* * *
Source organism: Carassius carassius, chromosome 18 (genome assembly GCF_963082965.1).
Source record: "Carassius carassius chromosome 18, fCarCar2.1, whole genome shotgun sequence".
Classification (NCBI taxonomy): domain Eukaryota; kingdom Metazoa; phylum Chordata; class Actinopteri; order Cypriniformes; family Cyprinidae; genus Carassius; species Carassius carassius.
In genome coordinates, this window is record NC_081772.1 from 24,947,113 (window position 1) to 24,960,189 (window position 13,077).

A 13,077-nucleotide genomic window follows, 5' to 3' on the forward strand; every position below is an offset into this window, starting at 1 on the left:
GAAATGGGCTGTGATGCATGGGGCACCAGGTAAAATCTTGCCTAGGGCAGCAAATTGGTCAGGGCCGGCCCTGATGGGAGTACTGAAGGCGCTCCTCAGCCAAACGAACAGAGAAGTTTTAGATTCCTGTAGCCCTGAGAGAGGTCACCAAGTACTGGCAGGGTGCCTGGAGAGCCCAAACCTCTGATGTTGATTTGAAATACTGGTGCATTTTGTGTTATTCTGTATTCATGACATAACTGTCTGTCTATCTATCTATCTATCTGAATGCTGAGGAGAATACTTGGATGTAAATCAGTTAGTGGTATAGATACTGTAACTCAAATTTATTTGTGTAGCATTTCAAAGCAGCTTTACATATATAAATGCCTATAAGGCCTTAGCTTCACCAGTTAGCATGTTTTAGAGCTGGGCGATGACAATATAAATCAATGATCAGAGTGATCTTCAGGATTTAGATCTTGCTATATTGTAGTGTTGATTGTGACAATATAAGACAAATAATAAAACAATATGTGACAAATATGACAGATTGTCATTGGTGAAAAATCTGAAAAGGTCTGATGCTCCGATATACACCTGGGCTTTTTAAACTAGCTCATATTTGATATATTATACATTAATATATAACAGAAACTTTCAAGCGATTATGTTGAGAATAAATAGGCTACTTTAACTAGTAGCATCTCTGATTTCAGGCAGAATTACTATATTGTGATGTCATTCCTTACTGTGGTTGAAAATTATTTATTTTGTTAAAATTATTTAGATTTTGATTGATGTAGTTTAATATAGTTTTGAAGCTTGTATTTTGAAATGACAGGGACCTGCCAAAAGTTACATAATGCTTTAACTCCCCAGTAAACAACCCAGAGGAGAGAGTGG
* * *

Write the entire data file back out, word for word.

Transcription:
Source organism: Carassius carassius, chromosome 18 (genome assembly GCF_963082965.1).
Source record: "Carassius carassius chromosome 18, fCarCar2.1, whole genome shotgun sequence".
Classification (NCBI taxonomy): domain Eukaryota; kingdom Metazoa; phylum Chordata; class Actinopteri; order Cypriniformes; family Cyprinidae; genus Carassius; species Carassius carassius.
In genome coordinates, this window is record NC_081772.1 from 24,947,113 (window position 1) to 24,960,189 (window position 13,077).

A 13,077-nucleotide genomic window follows, 5' to 3' on the forward strand; every position below is an offset into this window, starting at 1 on the left:
GAAATGGGCTGTGATGCATGGGGCACCAGGTAAAATCTTGCCTAGGGCAGCAAATTGGTCAGGGCCGGCCCTGATGGGAGTACTGAAGGCGCTCCTCAGCCAAACGAACAGAGAAGTTTTAGATTCCTGTAGCCCTGAGAGAGGTCACCAAGTACTGGCAGGGTGCCTGGAGAGCCCAAACCTCTGATGTTGATTTGAAATACTGGTGCATTTTGTGTTATTCTGTATTCATGACATAACTGTCTGTCTATCTATCTATCTATCTGAATGCTGAGGAGAATACTTGGATGTAAATCAGTTAGTGGTATAGATACTGTAACTCAAATTTATTTGTGTAGCATTTCAAAGCAGCTTTACATATATAAATGCCTATAAGGCCTTAGCTTCACCAGTTAGCATGTTTTAGAGCTGGGCGATGACAATATAAATCAATGATCAGAGTGATCTTCAGGATTTAGATCTTGCTATATTGTAGTGTTGATTGTGACAATATAAGACAAATAATAAAACAATATGTGACAAATATGACAGATTGTCATTGGTGAAAAATCTGAAAAGGTCTGATGCTCCGATATACACCTGGGCTTTTTAAACTAGCTCATATTTGATATATTATACATTAATATATAACAGAAACTTTCAAGCGATTATGTTGAGAATAAATAGGCTACTTTAACTAGTAGCATCTCTGATTTCAGGCAGAATTACTATATTGTGATGTCATTCCTTACTGTGGTTGAAAATTATTTATTTTGTTAAAATTATTTAGATTTTGATTGATGTAGTTTAATATAGTTTTGAAGCTTGTATTTTGAAATGACAGGGACCTGCCAAAAGTTACATAATGCTTTAACTCCCCAGTAAACAACCCAGAGGAGAGAGTGG